Yellow with brown spots
Brown spots on a very ripe banana indicate that even more starch has been converted to sugar.
Scientists have found that a fully ripe banana produces a substance called tumor necrosis factor (TNF) which has the ability to fight abnormal cells and boost our immunity against cancer.
In a 2009 study published in the journal Food Science and Technology Research, scientists at Teikyo University in Japan found that dark-spotted bananas were eight times more effective at boosting the power of white blood cells (which fight infection) than green-skinned bananas.
They reported that the degree of the fruit’s anticancer effect corresponds to the degree of ripeness – the more stains a banana has, the greater its immunity-boosting power.
Bananas produce ethylene gas, a natural compound that regulates the ripening process, causing them to turn brown.
This changes their texture and flavor as well as their nutritional value. When a banana gets overripe, much of the starch is converted into sugars, making it an excellent natural source of sweetness.
Dr. Schenker recommends using brown bananas in cooking and freezing them to blend in a blender to make sugar-free ice cream.
“Using overripe bananas in place of sugar is a healthier way to sweeten food, as bananas provide several essential nutrients: potassium, vitamin B6, folic acid and some vitamin C,” he says.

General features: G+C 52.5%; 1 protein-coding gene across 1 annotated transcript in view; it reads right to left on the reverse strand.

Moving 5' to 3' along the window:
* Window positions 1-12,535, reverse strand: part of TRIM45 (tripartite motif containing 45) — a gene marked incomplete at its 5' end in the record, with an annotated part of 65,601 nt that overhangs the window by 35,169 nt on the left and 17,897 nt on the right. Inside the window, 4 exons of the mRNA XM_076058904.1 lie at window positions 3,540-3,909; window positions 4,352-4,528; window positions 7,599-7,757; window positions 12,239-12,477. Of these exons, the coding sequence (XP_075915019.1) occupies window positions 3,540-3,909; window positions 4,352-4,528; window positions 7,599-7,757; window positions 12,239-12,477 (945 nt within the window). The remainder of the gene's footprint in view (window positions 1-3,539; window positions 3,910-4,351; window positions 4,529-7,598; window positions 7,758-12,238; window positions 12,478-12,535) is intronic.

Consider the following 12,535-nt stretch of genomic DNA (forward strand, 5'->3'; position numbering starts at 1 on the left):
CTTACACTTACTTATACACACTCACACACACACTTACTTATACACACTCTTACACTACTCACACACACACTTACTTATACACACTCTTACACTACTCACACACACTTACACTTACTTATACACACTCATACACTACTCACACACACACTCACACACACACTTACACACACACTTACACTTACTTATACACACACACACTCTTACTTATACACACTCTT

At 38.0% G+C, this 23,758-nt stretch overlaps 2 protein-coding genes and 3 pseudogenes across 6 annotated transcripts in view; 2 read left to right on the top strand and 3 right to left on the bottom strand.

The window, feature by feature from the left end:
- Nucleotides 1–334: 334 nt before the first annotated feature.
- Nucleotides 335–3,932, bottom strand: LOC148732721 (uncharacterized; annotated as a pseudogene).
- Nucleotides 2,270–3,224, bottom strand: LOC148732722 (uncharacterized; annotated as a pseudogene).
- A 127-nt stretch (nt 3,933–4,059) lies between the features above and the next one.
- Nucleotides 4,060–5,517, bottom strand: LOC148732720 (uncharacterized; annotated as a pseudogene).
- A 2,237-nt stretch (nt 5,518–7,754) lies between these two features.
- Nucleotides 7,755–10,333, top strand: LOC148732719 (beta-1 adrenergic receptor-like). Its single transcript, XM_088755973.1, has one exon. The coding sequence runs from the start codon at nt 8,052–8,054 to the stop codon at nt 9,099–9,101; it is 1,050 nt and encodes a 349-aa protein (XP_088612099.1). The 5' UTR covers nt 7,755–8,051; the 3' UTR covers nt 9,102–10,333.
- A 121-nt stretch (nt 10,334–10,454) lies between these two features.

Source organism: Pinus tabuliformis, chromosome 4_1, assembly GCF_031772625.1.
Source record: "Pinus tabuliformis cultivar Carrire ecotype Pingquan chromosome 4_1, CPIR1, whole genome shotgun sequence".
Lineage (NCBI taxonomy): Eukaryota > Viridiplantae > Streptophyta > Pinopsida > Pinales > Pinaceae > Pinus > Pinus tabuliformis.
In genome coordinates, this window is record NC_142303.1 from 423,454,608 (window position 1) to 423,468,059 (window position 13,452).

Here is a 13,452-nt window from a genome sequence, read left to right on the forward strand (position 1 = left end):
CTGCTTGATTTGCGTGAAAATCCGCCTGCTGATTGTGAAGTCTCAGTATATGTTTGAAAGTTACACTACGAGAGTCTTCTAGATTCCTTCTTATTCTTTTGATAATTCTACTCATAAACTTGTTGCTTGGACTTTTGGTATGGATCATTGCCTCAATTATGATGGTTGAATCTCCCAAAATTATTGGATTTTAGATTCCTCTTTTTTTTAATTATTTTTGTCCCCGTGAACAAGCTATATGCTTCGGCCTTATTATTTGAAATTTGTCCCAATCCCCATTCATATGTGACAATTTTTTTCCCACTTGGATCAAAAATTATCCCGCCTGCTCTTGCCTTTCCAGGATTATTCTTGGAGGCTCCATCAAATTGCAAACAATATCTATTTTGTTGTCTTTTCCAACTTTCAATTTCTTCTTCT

Eventually, overripe bananas can start fermenting, losing many of their nutritional benefits. They may start to smell more of alcohol than sugar and may contain up to 0.5g of alcohol per banana.
Laboratory studies have shown that you can extract ethanol (alcohol) from extremely ripe bananas, but only after adding yeast and sugar.
Try hot sandwiches
Here, Sophie Medlin of City Dietitians in London evaluates various “healthy” hot sandwiches and we then evaluated them.
Tesco free from
4 sandwiches of 70g, £ 2.20, tesco.com
Claim: “Gluten, wheat and milk free”.
Per sandwich: 161 calories; saturated fat 0.2 g; sugar 12.2 g; fiber 6.3 g; protein 2.8 g.
Verdict: A mix of gluten-free grains, fibrous psyllium husk, and bamboo fiber provides 21% of your daily fiber. Butter and milk were replaced with rapeseed oil and dried egg white.
Health Rating: 8/10
Taste: Pleasant, sticky with fruit and cinnamon, but very dry. 4/10
Seriously low in carbohydrates
4 rolls of 55g, £ 3.99, seriouslowcarb.com
Claim: ‘A fraction of the carbohydrates of a regular hot cross bun. High in protein and fiber. ‘
Per burn: calories, 113; saturated fat 1.2 g; sugar 4.2 g; fiber 4.6 g; protein 10.7 g
Verdict: Using a low-carb, high-protein wheat flour, these sandwiches have 80% fewer carbs than regular sandwiches. The low calorie sweetener erythritol can cause bloating.
Health Rating: 6/10
Taste: too spicy; minimal fruit. 2/10
Seriously low in carbohydrates
Sainsbury’s be good to yourself
6 sandwiches of 70g, £ 1.10 sainsburys.co.uk
Claim: “Less than 3% fat”.
Per sandwich: 186 calories; saturated fat 0.7 g; sugar 11.6 g; fiber 1.9 g; protein 5 g
Verdict: These are lower in calories and fat than some sandwiches, and there are several ultra-processed ingredients.
Health Rating: 2/10
Taste: Juicy but heavy and a little dry. 3/10
4 sandwiches, £ 1.65 waitrose.com
Claim: “Made with wholemeal flour”.
Per sandwich: 187 calories; Saturated fat 1.5 g; sugar 12.4 g; 4g fiber; protein 6.7 g
Verdict: Not all the extra fiber as you might expect, just 13% of the daily requirement and three teaspoons of sugar, most of it coming naturally from the fruit, but also some dextrose.
Health Rating: 6/10
Taste: First quality fruit. 7/10